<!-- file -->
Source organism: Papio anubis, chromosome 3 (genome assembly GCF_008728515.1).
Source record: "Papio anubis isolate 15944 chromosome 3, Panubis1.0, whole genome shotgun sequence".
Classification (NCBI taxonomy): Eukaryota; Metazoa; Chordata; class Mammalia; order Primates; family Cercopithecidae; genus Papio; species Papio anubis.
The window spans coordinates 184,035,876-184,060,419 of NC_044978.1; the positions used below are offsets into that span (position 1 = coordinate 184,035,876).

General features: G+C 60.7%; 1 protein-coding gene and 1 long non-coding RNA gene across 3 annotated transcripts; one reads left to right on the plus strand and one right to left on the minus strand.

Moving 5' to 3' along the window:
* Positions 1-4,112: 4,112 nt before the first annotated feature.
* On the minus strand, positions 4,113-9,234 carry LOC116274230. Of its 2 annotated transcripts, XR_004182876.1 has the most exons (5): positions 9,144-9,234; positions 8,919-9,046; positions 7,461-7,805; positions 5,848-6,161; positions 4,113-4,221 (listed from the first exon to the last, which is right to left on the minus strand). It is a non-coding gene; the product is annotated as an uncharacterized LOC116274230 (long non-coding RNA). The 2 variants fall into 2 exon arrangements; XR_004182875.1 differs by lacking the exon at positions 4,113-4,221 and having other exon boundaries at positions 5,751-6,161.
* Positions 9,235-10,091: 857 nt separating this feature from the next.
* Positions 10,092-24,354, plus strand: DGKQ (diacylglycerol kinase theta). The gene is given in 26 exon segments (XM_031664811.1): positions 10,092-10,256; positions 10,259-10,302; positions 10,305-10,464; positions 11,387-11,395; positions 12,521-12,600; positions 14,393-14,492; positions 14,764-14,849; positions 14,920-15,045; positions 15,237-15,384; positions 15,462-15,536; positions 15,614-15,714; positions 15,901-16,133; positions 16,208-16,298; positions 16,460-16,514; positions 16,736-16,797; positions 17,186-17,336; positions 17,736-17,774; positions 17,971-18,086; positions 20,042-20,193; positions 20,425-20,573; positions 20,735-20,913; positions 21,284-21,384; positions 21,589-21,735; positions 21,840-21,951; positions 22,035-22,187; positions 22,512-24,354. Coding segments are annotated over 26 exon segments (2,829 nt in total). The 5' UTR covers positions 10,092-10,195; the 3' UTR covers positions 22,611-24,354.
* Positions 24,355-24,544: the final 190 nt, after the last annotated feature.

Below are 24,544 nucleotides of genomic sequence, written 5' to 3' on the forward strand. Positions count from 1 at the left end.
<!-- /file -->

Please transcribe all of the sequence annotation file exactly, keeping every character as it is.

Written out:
Source organism: Papio anubis, chromosome 3 (genome assembly GCF_008728515.1).
Source record: "Papio anubis isolate 15944 chromosome 3, Panubis1.0, whole genome shotgun sequence".
Classification (NCBI taxonomy): Eukaryota; Metazoa; Chordata; class Mammalia; order Primates; family Cercopithecidae; genus Papio; species Papio anubis.
The window spans coordinates 184,035,876-184,060,419 of NC_044978.1; the positions used below are offsets into that span (position 1 = coordinate 184,035,876).

General features: G+C 60.7%; 1 protein-coding gene and 1 long non-coding RNA gene across 3 annotated transcripts; one reads left to right on the plus strand and one right to left on the minus strand.

Moving 5' to 3' along the window:
* Positions 1-4,112: 4,112 nt before the first annotated feature.
* On the minus strand, positions 4,113-9,234 carry LOC116274230. Of its 2 annotated transcripts, XR_004182876.1 has the most exons (5): positions 9,144-9,234; positions 8,919-9,046; positions 7,461-7,805; positions 5,848-6,161; positions 4,113-4,221 (listed from the first exon to the last, which is right to left on the minus strand). It is a non-coding gene; the product is annotated as an uncharacterized LOC116274230 (long non-coding RNA). The 2 variants fall into 2 exon arrangements; XR_004182875.1 differs by lacking the exon at positions 4,113-4,221 and having other exon boundaries at positions 5,751-6,161.
* Positions 9,235-10,091: 857 nt separating this feature from the next.
* Positions 10,092-24,354, plus strand: DGKQ (diacylglycerol kinase theta). The gene is given in 26 exon segments (XM_031664811.1): positions 10,092-10,256; positions 10,259-10,302; positions 10,305-10,464; positions 11,387-11,395; positions 12,521-12,600; positions 14,393-14,492; positions 14,764-14,849; positions 14,920-15,045; positions 15,237-15,384; positions 15,462-15,536; positions 15,614-15,714; positions 15,901-16,133; positions 16,208-16,298; positions 16,460-16,514; positions 16,736-16,797; positions 17,186-17,336; positions 17,736-17,774; positions 17,971-18,086; positions 20,042-20,193; positions 20,425-20,573; positions 20,735-20,913; positions 21,284-21,384; positions 21,589-21,735; positions 21,840-21,951; positions 22,035-22,187; positions 22,512-24,354. Coding segments are annotated over 26 exon segments (2,829 nt in total). The 5' UTR covers positions 10,092-10,195; the 3' UTR covers positions 22,611-24,354.
* Positions 24,355-24,544: the final 190 nt, after the last annotated feature.

Below are 24,544 nucleotides of genomic sequence, written 5' to 3' on the forward strand. Positions count from 1 at the left end.